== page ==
Ryuseiha ikebana consists of (1) the free style, in which the arranger expresses his or her individual personality, and (2) the classical styles carried on since the school’s founding.
In the free style, you capture the essence of the plants you work with according to your own sensibility and arrange them in any way you like.
The classical styles are rikka, which had its beginnings in the tatehana style established in the Muromachi period (1333-1568), and seika, which arrived at more or less its present form in the Edo period (1600-1868). Rikka’s origins go back to Buddhist offerings of flowers, which are placed upright in vases; compositions in this style are characterized by a straight rising form. Seika has a more informal elegance, having evolved from nageirebana (throw-in arrangements).
An underlying principle of Ryuseiha’s approach is what we call “aspects of plants”. In this unique method, the arranger captures and brings out the expression of each branch and leaf of the available materials as viewed from different angles. Among the main techniques for doing so are changing the viewpoint, modifying the material, combining materials in a new way, and establishing a situation.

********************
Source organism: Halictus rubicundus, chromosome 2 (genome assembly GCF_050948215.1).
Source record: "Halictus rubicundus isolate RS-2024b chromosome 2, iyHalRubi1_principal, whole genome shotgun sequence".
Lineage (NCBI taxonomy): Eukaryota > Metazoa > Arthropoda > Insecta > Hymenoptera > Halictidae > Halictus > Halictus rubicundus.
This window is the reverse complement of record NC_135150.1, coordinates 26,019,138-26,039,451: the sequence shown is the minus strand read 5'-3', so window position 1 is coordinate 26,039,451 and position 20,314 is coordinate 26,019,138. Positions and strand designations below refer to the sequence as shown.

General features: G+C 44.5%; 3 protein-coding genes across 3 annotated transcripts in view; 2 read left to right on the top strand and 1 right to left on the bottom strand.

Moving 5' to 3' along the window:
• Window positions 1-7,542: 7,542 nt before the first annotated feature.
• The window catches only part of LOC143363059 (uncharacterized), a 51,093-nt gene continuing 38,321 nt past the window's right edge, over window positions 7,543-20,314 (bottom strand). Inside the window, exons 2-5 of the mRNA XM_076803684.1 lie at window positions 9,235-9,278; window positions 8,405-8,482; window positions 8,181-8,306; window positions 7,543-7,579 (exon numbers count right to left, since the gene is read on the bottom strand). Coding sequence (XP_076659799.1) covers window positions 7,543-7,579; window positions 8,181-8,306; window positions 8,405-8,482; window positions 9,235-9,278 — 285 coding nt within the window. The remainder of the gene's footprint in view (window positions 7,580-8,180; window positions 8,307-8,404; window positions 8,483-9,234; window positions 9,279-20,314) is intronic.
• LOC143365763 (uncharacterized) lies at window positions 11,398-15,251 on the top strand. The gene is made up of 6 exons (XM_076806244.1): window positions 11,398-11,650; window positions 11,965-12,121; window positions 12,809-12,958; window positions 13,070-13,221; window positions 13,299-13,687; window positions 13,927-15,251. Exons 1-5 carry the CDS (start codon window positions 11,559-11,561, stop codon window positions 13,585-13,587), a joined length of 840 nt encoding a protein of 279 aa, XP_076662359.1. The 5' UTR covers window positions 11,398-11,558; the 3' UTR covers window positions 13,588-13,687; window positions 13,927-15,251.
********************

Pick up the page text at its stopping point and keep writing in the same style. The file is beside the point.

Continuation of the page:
The Ryuseiha was founded in 1886, early in Japan’s modern era, in a Tokyo whose cultural life was reinventing itself. The school’s founder and first Head Master, Kaun Yoshimura, was 27 at the time. His successor, Kakyu Yoshimura, added the sōka and heika styles to rikka and seika and further consolidated Ryuseiha’s foundations as a modern school of ikebana. As the nation embraced the experimental and the avant-garde as part of its postwar renewal, the third Head Master, Kasen Yoshimura, proposed the “aspects of plants” approach, in which the arranger responds to and captures the plants’ own vitality. Today, this principle is the key to the school’s work. Since becoming the fourth Head Master in 2015, Kashu Yoshimura has devoted himself to leading the school and making Ryuseiha ikebana widely known.
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Tokyo 162-0843, Japan